In 1998 — the year before Snyder bought the Redskins — FedEx struck a $205 million, 27-year deal for naming rights to the stadium. In 2014, the Oneida Tribe of Indians of Wisconsin asked FedEx shareholders to reconsider the naming rights agreement. But shareholders voted to continue the relationship, which ends in 2025. FedEx has not stated if it would sever ties now, but no sponsor has a stronger direct tie to the organization. The statement, multiple people said, was a game-changer.
Nike also released a statement, saying: “We have been talking to the NFL and sharing our concerns regarding the name of the Washington team. We are pleased to see the team taking a first step towards change.”
When searching for Redskins gear on Nike’s website, this is what comes up: “We could not find anything for ‘Redskins.’”
PepsiCo has not released a statement.
July 3, 2020: Redskins statement
The Redskins released a statement late Friday morning. The first two paragraphs packed power:
“In light of recent events around our country and feedback from our community, the Washington Redskins are announcing the team will undergo a thorough review of the team’s name. This review formalizes the initial discussions the team has been having with the league in recent weeks.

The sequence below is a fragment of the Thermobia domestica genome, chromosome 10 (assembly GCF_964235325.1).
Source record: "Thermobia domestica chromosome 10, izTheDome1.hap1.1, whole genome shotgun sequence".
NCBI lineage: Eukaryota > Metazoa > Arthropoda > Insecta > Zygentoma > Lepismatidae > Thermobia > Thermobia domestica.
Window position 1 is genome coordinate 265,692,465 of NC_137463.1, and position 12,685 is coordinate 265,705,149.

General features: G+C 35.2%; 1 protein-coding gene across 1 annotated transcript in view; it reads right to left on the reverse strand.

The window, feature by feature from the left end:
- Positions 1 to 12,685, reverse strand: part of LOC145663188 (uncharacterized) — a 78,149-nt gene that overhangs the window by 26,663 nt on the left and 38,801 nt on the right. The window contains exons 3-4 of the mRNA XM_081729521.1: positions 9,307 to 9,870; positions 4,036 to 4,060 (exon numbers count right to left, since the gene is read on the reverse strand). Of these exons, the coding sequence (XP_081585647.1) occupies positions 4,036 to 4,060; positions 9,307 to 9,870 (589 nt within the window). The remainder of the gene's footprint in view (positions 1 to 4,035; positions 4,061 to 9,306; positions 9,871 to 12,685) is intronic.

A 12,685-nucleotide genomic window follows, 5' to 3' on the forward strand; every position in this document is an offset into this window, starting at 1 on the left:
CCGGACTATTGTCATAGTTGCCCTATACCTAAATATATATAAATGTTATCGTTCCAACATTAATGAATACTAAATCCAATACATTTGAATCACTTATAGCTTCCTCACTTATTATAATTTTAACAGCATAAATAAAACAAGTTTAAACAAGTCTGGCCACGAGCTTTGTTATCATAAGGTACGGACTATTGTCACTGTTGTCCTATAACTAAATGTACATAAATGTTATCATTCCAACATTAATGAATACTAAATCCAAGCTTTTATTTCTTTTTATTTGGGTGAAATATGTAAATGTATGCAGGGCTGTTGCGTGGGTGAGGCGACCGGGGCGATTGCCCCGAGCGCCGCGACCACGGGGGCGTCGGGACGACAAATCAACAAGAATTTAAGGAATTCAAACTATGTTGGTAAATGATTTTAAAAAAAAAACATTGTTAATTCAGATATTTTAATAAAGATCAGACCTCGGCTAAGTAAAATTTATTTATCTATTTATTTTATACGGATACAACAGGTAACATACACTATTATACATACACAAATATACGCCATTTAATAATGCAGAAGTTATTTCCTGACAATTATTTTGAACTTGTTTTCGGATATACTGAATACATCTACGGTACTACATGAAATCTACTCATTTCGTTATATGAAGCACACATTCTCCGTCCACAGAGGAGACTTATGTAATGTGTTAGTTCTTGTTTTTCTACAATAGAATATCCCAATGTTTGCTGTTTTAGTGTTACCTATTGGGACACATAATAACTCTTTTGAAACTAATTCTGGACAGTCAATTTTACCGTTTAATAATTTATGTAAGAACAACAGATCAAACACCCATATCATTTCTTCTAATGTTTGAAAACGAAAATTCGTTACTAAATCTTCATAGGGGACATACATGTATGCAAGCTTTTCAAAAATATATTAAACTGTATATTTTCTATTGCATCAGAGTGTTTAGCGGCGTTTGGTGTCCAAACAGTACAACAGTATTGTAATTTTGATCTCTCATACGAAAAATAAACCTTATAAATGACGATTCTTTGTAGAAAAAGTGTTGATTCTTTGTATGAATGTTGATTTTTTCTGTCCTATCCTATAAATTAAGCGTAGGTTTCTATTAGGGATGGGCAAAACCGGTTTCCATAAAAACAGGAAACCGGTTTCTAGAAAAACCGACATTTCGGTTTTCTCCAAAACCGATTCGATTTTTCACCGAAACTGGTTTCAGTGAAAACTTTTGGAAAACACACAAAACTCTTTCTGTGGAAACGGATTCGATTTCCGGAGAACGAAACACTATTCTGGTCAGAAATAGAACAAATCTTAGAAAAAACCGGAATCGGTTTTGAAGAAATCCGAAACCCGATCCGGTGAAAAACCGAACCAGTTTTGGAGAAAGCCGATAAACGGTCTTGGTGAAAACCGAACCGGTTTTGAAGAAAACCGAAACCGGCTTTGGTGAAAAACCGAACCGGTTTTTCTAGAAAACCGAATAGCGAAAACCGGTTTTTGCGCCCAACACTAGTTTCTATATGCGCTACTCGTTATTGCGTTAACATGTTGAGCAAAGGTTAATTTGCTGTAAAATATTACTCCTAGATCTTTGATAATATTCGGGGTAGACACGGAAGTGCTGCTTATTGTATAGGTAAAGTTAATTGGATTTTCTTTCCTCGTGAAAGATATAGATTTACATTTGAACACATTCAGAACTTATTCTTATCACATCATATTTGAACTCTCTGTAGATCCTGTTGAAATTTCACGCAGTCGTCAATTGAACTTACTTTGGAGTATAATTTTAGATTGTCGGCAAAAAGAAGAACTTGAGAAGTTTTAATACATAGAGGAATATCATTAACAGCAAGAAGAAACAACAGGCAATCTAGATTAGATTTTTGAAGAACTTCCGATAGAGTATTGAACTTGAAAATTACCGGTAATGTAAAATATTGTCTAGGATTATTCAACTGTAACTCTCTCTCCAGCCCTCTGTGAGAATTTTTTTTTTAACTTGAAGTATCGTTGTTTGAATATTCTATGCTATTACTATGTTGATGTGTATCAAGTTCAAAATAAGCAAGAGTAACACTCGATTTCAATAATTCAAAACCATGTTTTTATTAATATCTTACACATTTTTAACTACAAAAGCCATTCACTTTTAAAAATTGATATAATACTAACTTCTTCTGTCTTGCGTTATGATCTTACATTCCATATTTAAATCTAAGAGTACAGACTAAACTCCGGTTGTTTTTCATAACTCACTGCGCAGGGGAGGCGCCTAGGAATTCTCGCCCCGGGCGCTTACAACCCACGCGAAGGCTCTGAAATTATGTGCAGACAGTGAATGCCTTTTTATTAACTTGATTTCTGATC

“Dan Snyder, Owner of the Washington Redskins, stated, ‘This process allows the team to take into account not only the proud tradition and history of the franchise but also input from our alumni, the organization, sponsors, the National Football League and the local community it is proud to represent on and off the field.'”
One person who knows Snyder well predicted this was the final step toward eventual change, with the owner trying to see what traditions can be preserved. It’s the most serious the organization has been about the name change.
The team’s statement closed: “We believe this review can and will be conducted with the best interest of all in mind.”